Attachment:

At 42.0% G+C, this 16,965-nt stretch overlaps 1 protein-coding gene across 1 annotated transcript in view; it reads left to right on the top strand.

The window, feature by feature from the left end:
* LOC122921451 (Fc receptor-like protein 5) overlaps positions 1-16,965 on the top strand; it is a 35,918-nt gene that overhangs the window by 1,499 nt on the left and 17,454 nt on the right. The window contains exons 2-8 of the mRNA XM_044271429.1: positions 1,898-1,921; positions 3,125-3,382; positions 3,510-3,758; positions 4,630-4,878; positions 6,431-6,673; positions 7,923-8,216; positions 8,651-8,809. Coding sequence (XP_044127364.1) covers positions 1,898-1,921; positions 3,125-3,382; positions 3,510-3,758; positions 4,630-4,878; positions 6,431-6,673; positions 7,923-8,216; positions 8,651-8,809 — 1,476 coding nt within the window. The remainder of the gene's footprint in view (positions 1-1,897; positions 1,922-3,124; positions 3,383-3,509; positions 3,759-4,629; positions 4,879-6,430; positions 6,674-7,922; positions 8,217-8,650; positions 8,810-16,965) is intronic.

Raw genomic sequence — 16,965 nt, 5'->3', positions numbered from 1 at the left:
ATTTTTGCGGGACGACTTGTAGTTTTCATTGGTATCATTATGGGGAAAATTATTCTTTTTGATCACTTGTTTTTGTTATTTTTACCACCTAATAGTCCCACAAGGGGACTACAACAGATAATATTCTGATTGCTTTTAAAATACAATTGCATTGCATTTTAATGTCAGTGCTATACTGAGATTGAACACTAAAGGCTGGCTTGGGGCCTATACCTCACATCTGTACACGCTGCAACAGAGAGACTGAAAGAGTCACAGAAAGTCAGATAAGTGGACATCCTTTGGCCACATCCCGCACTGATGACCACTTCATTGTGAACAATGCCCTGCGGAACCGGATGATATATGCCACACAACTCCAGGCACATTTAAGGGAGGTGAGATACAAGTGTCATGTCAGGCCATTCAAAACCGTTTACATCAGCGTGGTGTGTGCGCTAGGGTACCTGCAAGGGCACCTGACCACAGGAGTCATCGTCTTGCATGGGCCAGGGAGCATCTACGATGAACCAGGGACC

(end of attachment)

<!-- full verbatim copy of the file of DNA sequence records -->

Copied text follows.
At 42.0% G+C, this 16,965-nt stretch overlaps 1 protein-coding gene across 1 annotated transcript in view; it reads left to right on the top strand.

The window, feature by feature from the left end:
* LOC122921451 (Fc receptor-like protein 5) overlaps positions 1-16,965 on the top strand; it is a 35,918-nt gene that overhangs the window by 1,499 nt on the left and 17,454 nt on the right. The window contains exons 2-8 of the mRNA XM_044271429.1: positions 1,898-1,921; positions 3,125-3,382; positions 3,510-3,758; positions 4,630-4,878; positions 6,431-6,673; positions 7,923-8,216; positions 8,651-8,809. Coding sequence (XP_044127364.1) covers positions 1,898-1,921; positions 3,125-3,382; positions 3,510-3,758; positions 4,630-4,878; positions 6,431-6,673; positions 7,923-8,216; positions 8,651-8,809 — 1,476 coding nt within the window. The remainder of the gene's footprint in view (positions 1-1,897; positions 1,922-3,124; positions 3,383-3,509; positions 3,759-4,629; positions 4,879-6,430; positions 6,674-7,922; positions 8,217-8,650; positions 8,810-16,965) is intronic.

Raw genomic sequence — 16,965 nt, 5'->3', positions numbered from 1 at the left:
ATTTTTGCGGGACGACTTGTAGTTTTCATTGGTATCATTATGGGGAAAATTATTCTTTTTGATCACTTGTTTTTGTTATTTTTACCACCTAATAGTCCCACAAGGGGACTACAACAGATAATATTCTGATTGCTTTTAAAATACAATTGCATTGCATTTTAATGTCAGTGCTATACTGAGATTGAACACTAAAGGCTGGCTTGGGGCCTATACCTCACATCTGTACACGCTGCAACAGAGAGACTGAAAGAGTCACAGAAAGTCAGATAAGTGGACATCCTTTGGCCACATCCCGCACTGATGACCACTTCATTGTGAACAATGCCCTGCGGAACCGGATGATATATGCCACACAACTCCAGGCACATTTAAGGGAGGTGAGATACAAGTGTCATGTCAGGCCATTCAAAACCGTTTACATCAGCGTGGTGTGTGCGCTAGGGTACCTGCAAGGGCACCTGACCACAGGAGTCATCGTCTTGCATGGGCCAGGGAGCATCTACGATGAACCAGGGACC